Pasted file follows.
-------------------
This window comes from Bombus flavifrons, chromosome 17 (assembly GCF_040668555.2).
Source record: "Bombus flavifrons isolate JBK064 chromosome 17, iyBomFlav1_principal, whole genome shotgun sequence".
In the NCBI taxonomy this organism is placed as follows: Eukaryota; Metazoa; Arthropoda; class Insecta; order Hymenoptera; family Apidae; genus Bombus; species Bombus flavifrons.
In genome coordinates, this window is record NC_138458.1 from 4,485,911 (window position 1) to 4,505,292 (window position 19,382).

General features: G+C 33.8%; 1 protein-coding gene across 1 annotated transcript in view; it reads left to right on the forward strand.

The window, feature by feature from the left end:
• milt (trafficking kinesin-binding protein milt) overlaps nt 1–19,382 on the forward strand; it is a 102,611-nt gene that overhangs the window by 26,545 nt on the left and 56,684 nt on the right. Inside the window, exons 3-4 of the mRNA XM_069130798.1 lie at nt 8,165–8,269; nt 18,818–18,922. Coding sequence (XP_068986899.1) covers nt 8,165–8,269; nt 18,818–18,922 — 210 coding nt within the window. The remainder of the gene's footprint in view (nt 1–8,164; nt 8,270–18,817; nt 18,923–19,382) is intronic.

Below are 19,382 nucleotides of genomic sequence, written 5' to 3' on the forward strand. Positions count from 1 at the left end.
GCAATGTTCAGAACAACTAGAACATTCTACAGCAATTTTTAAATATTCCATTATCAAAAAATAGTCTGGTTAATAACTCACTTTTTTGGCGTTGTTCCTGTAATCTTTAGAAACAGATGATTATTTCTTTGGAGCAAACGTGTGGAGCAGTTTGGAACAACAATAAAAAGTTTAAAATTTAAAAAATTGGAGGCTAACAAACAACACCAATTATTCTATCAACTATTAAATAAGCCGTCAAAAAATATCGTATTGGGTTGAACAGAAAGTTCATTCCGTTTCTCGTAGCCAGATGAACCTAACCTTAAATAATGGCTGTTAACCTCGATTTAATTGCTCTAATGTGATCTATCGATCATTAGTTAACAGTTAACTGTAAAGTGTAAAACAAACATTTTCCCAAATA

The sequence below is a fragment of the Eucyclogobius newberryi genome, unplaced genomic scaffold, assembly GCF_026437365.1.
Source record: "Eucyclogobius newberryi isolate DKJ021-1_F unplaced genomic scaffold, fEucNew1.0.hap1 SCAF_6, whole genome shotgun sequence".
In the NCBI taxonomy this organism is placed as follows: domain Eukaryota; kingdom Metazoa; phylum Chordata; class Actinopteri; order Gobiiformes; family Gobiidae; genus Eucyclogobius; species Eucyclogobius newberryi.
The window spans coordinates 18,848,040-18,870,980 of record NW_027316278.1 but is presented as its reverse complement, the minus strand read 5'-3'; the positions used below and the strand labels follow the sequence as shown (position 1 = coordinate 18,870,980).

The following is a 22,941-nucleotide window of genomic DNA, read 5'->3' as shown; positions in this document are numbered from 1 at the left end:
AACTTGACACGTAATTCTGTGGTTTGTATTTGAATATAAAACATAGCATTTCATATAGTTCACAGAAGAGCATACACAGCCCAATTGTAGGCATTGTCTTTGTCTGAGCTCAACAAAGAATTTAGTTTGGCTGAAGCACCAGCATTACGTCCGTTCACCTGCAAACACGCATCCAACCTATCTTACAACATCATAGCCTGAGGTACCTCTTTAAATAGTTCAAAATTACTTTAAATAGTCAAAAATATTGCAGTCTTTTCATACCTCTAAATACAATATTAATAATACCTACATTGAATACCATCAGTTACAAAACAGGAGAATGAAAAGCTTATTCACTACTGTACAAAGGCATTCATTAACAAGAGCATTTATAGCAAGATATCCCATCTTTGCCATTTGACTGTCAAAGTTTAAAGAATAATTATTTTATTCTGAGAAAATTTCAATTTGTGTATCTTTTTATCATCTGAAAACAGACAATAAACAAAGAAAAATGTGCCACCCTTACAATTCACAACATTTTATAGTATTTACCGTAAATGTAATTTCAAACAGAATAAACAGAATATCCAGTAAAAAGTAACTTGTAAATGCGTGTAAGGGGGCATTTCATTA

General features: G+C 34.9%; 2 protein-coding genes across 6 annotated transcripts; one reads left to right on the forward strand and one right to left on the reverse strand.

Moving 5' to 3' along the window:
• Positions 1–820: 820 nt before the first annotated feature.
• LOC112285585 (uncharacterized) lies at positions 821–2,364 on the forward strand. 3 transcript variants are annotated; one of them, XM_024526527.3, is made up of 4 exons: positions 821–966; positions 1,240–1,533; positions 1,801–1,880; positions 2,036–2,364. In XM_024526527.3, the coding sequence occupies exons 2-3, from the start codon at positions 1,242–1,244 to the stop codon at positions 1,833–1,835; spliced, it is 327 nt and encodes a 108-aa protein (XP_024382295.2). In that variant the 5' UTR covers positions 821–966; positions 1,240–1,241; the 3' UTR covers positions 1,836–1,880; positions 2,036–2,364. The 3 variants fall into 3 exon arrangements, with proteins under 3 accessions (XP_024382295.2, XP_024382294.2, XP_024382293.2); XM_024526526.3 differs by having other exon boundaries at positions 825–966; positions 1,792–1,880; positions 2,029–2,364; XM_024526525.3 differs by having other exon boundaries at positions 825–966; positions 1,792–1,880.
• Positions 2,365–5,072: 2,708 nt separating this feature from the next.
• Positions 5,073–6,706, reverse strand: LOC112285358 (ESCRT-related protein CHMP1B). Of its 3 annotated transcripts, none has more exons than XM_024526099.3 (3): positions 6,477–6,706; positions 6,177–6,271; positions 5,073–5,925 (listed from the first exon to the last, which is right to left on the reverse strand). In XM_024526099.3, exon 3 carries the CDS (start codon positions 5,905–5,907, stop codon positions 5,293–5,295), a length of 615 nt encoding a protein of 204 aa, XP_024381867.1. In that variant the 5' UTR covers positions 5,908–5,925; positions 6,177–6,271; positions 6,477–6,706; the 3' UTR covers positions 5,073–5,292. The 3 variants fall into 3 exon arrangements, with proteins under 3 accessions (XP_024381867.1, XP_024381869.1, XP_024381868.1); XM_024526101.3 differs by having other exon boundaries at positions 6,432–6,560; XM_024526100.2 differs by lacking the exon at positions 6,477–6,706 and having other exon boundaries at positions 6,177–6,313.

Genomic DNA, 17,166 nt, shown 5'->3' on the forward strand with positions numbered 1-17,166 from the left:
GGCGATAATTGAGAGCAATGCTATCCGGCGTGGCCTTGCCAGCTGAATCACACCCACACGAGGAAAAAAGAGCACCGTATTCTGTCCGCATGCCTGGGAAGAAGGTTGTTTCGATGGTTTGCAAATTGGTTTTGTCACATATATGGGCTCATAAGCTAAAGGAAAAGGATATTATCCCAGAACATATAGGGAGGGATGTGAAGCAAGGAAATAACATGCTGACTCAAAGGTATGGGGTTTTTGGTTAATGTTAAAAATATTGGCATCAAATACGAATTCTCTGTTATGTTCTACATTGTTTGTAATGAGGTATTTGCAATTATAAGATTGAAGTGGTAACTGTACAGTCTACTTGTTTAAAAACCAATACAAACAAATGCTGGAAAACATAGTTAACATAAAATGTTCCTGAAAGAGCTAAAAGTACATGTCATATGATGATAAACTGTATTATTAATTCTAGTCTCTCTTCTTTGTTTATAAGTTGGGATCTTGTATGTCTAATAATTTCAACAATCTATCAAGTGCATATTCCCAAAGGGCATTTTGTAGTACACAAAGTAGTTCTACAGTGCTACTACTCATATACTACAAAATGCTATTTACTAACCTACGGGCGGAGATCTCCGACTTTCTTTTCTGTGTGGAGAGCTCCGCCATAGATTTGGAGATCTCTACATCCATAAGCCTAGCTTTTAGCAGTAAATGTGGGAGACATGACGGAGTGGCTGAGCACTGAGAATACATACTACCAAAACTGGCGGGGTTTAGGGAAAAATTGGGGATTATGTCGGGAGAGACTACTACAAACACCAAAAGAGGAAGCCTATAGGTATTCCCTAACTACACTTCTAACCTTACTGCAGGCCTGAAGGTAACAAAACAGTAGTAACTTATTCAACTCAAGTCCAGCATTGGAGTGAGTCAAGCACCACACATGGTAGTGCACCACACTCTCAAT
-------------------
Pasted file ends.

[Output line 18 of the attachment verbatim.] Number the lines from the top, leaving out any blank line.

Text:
• Positions 1–820: 820 nt before the first annotated feature.